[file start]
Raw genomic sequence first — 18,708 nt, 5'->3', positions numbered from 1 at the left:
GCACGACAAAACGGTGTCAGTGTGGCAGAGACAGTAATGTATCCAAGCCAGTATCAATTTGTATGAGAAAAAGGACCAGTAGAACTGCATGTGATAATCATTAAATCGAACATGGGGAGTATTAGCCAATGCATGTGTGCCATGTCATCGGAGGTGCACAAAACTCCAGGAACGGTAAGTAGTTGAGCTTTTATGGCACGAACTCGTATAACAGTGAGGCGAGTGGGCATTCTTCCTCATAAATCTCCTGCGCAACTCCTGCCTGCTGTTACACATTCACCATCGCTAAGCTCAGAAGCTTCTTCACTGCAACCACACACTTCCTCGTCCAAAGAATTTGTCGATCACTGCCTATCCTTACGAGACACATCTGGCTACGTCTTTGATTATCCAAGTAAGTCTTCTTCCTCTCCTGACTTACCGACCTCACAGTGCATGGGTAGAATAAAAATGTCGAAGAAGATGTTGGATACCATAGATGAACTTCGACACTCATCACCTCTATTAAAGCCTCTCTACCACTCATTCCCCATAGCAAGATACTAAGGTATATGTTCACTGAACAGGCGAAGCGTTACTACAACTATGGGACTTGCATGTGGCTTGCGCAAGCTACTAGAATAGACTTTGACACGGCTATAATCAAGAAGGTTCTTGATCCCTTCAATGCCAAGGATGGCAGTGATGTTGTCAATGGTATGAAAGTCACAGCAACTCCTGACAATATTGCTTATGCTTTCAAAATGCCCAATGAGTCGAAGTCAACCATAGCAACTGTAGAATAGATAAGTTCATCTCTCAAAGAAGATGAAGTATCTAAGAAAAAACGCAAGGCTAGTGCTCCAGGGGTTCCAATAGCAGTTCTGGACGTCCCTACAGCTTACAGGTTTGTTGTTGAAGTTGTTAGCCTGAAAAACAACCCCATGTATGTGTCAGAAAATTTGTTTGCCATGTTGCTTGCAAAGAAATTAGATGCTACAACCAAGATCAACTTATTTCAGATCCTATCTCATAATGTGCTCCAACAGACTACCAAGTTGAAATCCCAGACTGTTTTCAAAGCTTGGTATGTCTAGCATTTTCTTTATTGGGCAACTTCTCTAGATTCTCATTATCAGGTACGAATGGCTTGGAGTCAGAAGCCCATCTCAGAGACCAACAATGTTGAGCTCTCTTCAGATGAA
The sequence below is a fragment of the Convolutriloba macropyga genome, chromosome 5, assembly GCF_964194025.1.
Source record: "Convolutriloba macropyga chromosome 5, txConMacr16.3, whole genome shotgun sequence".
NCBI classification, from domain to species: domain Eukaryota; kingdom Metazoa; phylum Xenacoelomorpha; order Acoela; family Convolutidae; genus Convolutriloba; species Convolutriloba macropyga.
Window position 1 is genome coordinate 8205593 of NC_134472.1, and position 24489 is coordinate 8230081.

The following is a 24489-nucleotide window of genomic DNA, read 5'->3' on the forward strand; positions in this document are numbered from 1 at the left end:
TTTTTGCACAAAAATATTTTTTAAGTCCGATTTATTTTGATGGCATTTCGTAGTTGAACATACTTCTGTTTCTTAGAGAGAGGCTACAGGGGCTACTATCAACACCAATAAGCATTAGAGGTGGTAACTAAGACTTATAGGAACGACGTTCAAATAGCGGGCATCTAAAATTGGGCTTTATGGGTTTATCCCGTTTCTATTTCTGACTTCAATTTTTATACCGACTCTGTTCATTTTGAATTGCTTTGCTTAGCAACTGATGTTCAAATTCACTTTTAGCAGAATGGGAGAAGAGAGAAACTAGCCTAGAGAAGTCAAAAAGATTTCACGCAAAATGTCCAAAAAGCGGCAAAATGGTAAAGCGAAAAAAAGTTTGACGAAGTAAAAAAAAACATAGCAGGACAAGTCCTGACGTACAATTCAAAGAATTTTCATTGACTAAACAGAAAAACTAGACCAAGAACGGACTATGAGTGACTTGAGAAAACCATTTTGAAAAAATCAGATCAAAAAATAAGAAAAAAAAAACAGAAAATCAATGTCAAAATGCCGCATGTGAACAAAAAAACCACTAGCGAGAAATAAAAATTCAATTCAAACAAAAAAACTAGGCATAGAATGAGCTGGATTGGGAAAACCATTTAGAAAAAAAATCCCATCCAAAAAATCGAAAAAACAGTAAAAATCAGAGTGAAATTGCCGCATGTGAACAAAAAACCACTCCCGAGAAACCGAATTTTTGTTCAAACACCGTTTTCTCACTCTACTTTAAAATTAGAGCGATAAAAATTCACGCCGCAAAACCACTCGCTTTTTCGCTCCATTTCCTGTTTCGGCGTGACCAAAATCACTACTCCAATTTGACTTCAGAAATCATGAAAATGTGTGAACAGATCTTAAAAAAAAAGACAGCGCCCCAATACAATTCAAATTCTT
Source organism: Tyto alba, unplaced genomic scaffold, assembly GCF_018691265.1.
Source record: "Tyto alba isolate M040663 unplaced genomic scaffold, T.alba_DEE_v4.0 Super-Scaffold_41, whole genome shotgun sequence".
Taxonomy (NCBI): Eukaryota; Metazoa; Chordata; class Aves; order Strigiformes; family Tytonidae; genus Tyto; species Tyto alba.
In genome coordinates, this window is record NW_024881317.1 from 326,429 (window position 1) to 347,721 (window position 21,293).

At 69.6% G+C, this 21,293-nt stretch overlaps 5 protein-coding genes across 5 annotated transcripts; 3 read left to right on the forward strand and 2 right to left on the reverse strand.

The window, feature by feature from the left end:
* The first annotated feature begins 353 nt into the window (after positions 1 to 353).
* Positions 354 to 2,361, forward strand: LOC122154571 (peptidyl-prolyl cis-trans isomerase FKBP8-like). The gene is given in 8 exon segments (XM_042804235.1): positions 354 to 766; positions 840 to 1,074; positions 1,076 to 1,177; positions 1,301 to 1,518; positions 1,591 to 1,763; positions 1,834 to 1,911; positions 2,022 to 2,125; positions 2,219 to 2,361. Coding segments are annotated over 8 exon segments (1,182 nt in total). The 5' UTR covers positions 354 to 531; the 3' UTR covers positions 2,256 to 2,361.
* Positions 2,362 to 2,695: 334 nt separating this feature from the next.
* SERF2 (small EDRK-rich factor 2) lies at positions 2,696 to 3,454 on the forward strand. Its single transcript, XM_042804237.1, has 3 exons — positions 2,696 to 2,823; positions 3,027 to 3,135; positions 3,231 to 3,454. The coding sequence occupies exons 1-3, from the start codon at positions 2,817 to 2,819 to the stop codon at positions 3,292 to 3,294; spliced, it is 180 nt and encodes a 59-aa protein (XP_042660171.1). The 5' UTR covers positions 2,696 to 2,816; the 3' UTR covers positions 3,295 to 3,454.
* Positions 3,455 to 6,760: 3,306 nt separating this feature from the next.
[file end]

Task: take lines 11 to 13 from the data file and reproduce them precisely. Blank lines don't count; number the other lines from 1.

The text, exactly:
Taxonomy (NCBI): Eukaryota; Metazoa; Chordata; class Aves; order Strigiformes; family Tytonidae; genus Tyto; species Tyto alba.
In genome coordinates, this window is record NW_024881317.1 from 326,429 (window position 1) to 347,721 (window position 21,293).

At 69.6% G+C, this 21,293-nt stretch overlaps 5 protein-coding genes across 5 annotated transcripts; 3 read left to right on the forward strand and 2 right to left on the reverse strand.